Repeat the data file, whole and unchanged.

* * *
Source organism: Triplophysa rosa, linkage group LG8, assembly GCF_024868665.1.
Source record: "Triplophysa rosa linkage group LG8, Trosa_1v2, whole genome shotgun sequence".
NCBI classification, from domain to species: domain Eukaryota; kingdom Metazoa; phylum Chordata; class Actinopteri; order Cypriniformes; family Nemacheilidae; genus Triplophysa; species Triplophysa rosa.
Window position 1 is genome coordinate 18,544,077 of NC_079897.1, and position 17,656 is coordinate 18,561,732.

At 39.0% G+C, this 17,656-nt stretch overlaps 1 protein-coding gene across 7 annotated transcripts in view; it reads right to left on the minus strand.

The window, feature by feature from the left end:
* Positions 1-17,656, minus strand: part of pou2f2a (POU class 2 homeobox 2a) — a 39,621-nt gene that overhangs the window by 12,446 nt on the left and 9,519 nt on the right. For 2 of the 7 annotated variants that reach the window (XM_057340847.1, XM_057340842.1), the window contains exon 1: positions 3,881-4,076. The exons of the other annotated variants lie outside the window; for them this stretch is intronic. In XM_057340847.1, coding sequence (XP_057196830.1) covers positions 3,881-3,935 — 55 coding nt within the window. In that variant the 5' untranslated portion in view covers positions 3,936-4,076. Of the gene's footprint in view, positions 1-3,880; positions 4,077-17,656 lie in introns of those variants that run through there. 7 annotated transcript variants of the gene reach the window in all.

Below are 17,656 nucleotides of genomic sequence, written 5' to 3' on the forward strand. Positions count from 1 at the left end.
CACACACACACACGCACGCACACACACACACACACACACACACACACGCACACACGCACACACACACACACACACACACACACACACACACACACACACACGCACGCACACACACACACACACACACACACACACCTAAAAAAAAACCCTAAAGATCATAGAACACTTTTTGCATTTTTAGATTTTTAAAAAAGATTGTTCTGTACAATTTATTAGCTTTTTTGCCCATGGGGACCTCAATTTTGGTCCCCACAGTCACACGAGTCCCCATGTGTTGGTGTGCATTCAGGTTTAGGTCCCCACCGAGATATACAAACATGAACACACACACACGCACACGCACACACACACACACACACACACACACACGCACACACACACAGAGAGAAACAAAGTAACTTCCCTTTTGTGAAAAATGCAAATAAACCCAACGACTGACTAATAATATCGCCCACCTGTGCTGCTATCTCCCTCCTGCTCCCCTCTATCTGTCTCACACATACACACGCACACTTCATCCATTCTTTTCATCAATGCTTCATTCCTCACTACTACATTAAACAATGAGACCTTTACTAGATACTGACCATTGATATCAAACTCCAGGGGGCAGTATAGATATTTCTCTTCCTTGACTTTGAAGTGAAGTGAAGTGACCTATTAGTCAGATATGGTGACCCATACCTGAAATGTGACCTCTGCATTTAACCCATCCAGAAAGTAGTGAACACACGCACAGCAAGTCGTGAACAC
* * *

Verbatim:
Source organism: Triplophysa rosa, linkage group LG8, assembly GCF_024868665.1.
Source record: "Triplophysa rosa linkage group LG8, Trosa_1v2, whole genome shotgun sequence".
NCBI classification, from domain to species: domain Eukaryota; kingdom Metazoa; phylum Chordata; class Actinopteri; order Cypriniformes; family Nemacheilidae; genus Triplophysa; species Triplophysa rosa.
Window position 1 is genome coordinate 18,544,077 of NC_079897.1, and position 17,656 is coordinate 18,561,732.

At 39.0% G+C, this 17,656-nt stretch overlaps 1 protein-coding gene across 7 annotated transcripts in view; it reads right to left on the minus strand.

The window, feature by feature from the left end:
* Positions 1-17,656, minus strand: part of pou2f2a (POU class 2 homeobox 2a) — a 39,621-nt gene that overhangs the window by 12,446 nt on the left and 9,519 nt on the right. For 2 of the 7 annotated variants that reach the window (XM_057340847.1, XM_057340842.1), the window contains exon 1: positions 3,881-4,076. The exons of the other annotated variants lie outside the window; for them this stretch is intronic. In XM_057340847.1, coding sequence (XP_057196830.1) covers positions 3,881-3,935 — 55 coding nt within the window. In that variant the 5' untranslated portion in view covers positions 3,936-4,076. Of the gene's footprint in view, positions 1-3,880; positions 4,077-17,656 lie in introns of those variants that run through there. 7 annotated transcript variants of the gene reach the window in all.

Below are 17,656 nucleotides of genomic sequence, written 5' to 3' on the forward strand. Positions count from 1 at the left end.
CACACACACACACGCACGCACACACACACACACACACACACACACACGCACACACGCACACACACACACACACACACACACACACACACACACACACACACGCACGCACACACACACACACACACACACACACACCTAAAAAAAAACCCTAAAGATCATAGAACACTTTTTGCATTTTTAGATTTTTAAAAAAGATTGTTCTGTACAATTTATTAGCTTTTTTGCCCATGGGGACCTCAATTTTGGTCCCCACAGTCACACGAGTCCCCATGTGTTGGTGTGCATTCAGGTTTAGGTCCCCACCGAGATATACAAACATGAACACACACACACGCACACGCACACACACACACACACACACACACACACGCACACACACACAGAGAGAAACAAAGTAACTTCCCTTTTGTGAAAAATGCAAATAAACCCAACGACTGACTAATAATATCGCCCACCTGTGCTGCTATCTCCCTCCTGCTCCCCTCTATCTGTCTCACACATACACACGCACACTTCATCCATTCTTTTCATCAATGCTTCATTCCTCACTACTACATTAAACAATGAGACCTTTACTAGATACTGACCATTGATATCAAACTCCAGGGGGCAGTATAGATATTTCTCTTCCTTGACTTTGAAGTGAAGTGAAGTGACCTATTAGTCAGATATGGTGACCCATACCTGAAATGTGACCTCTGCATTTAACCCATCCAGAAAGTAGTGAACACACGCACAGCAAGTCGTGAACAC